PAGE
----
A Dyson sphere, while it could actually be constructed out of typical star system mass, is not a very good design, depending of course on what you want to do. But the biggest problem is, of course, gravity... and a sphere cant rotate in 4 dimensions (or can it), which makes the ring much better.
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  • neoakiraiineoakiraii Member Posts: 7,468 Arc User
    edited August 2013
    I liked it when they started calling them Halos
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  • fmgtorres1979fmgtorres1979 Member Posts: 1,326 Arc User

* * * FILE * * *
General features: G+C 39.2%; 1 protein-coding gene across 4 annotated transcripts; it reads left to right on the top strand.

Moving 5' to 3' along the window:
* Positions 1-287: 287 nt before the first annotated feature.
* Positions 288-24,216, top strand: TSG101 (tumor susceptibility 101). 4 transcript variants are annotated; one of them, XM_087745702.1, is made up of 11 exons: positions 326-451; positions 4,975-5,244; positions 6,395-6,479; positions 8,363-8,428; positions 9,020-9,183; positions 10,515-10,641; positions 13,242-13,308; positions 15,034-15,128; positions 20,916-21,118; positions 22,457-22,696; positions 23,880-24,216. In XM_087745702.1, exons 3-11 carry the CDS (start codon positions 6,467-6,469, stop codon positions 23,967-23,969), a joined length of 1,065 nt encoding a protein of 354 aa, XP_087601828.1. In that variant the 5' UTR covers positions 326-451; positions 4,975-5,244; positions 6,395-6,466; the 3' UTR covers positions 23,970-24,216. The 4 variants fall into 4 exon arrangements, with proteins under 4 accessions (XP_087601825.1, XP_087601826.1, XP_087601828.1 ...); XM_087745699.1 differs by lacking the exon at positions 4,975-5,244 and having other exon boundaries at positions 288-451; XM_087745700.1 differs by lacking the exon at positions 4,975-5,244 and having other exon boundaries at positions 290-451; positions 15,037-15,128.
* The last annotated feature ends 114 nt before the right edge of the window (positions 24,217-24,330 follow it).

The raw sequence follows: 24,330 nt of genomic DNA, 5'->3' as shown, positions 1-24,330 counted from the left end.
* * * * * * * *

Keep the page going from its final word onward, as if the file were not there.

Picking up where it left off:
edited August 2013
    Hey, who can tell me what "fi" stands for in Sci-fi?



    I really am never going to understand theses "you are doing it all - scientifically - wrong" threads.



    Oh my god, oh my god, oh my god, you made a blue unicorn. Everyone knows unicorns are white.
  • tpolebreakertpolebreaker Member Posts: 266 Arc User
    edited August 2013
    There are more things in heaven and earth, Horatio...

    Only those who fear, classify.

    One is a klingon saying, one is not! Both are relevant.
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  • cgta1967cgta1967 Member Posts: 86 Arc User
    edited August 2013
    Hey, who can tell me what "fi" stands for in Sci-fi?



    I really am never going to understand theses "you are doing it all - scientifically - wrong" threads.



    Oh my god, oh my god, oh my god, you made a blue unicorn. Everyone knows unicorns are white.